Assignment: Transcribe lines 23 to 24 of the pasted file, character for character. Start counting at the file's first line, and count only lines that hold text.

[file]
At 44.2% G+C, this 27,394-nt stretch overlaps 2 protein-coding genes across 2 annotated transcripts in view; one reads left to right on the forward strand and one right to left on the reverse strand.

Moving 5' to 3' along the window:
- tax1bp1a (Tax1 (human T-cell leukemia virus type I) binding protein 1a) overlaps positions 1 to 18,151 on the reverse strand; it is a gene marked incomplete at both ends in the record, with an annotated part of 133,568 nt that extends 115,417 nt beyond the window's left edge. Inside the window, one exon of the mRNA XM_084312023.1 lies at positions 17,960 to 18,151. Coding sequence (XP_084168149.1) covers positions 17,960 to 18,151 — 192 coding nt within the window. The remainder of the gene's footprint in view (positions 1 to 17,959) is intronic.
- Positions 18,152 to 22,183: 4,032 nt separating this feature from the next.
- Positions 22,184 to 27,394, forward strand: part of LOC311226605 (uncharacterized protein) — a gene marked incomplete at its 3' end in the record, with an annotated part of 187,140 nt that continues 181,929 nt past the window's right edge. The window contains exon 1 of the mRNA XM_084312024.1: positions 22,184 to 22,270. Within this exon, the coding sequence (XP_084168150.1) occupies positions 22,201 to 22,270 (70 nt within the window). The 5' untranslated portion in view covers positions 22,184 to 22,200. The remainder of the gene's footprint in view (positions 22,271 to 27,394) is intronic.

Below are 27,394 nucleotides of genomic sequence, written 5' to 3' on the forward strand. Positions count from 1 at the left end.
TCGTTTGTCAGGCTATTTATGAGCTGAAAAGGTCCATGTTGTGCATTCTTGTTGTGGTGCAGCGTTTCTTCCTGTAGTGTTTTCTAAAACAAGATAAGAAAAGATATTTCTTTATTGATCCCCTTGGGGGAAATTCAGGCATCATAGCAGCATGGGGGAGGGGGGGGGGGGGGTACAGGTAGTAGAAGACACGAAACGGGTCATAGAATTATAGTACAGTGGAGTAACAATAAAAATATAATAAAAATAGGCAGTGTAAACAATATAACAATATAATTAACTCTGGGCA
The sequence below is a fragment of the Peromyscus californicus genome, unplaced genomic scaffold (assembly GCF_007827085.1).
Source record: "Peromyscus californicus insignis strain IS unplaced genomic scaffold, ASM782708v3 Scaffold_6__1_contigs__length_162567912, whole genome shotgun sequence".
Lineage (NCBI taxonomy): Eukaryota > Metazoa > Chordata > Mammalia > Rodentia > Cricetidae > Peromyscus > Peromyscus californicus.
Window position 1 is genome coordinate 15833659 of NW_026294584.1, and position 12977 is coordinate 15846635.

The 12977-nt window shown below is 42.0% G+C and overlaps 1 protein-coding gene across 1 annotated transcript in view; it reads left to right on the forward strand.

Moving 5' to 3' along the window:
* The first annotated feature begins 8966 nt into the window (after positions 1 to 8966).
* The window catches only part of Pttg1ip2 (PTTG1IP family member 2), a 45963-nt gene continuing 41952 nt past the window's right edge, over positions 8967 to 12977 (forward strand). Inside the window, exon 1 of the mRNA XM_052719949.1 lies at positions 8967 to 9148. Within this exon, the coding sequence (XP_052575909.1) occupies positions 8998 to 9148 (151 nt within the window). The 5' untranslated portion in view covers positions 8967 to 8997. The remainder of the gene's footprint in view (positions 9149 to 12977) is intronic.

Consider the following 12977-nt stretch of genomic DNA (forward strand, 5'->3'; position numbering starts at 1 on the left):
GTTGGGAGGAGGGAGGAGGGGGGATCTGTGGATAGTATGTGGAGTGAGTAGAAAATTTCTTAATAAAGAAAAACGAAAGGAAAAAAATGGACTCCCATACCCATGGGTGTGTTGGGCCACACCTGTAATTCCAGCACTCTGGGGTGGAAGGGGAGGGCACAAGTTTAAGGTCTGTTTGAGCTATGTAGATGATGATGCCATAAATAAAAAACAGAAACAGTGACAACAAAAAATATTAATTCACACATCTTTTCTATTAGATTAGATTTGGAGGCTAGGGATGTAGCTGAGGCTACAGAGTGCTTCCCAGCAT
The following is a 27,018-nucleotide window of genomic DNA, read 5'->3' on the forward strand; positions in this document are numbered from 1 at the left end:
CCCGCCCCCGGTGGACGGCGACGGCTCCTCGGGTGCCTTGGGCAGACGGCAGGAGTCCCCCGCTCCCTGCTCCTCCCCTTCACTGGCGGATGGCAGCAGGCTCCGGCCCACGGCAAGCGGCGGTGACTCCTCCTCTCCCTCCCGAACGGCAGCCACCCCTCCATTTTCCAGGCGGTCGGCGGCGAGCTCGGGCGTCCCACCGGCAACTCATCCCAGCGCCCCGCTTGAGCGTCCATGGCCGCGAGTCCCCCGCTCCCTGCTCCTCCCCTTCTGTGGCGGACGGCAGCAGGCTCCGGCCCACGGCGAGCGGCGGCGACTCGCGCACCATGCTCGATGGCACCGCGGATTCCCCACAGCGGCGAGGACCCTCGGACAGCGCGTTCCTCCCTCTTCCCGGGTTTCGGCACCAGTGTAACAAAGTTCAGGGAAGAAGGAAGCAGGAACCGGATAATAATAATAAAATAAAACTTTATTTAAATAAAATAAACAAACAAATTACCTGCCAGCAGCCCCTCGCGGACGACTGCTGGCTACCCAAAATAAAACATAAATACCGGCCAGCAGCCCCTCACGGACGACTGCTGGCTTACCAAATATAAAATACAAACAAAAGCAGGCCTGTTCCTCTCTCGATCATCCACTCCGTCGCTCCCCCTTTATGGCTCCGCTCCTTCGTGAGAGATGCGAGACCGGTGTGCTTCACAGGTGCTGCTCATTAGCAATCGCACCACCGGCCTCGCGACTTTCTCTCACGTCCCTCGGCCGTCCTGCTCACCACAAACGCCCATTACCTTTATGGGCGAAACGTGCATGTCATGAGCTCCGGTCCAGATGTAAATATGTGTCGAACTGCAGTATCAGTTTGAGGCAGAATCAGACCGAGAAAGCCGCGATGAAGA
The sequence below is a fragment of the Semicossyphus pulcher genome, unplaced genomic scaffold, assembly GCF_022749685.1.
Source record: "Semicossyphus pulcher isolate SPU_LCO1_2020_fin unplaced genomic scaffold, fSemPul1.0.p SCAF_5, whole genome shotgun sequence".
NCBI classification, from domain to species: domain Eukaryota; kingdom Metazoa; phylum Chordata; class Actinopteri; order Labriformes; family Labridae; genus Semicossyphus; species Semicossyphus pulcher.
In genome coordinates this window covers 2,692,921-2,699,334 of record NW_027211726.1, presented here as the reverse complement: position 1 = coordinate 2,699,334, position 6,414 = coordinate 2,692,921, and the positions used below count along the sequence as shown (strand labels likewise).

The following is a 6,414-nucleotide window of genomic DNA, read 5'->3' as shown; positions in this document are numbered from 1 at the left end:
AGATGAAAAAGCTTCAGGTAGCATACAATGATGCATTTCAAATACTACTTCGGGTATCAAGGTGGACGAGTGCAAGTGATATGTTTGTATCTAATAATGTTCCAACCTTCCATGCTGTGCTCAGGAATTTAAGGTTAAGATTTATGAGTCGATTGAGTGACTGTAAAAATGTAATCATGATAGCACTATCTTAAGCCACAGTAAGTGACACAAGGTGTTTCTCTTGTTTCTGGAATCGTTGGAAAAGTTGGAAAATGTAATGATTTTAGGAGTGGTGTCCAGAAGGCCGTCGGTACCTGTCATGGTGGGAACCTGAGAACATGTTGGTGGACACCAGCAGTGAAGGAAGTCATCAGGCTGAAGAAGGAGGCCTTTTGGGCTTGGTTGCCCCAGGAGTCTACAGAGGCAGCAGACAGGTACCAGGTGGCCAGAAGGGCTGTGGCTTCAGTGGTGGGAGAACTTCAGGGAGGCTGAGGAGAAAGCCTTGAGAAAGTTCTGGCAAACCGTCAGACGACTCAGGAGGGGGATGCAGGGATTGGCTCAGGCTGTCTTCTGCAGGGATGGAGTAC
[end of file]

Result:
In genome coordinates this window covers 2,692,921-2,699,334 of record NW_027211726.1, presented here as the reverse complement: position 1 = coordinate 2,699,334, position 6,414 = coordinate 2,692,921, and the positions used below count along the sequence as shown (strand labels likewise).

The following is a 6,414-nucleotide window of genomic DNA, read 5'->3' as shown; positions in this document are numbered from 1 at the left end: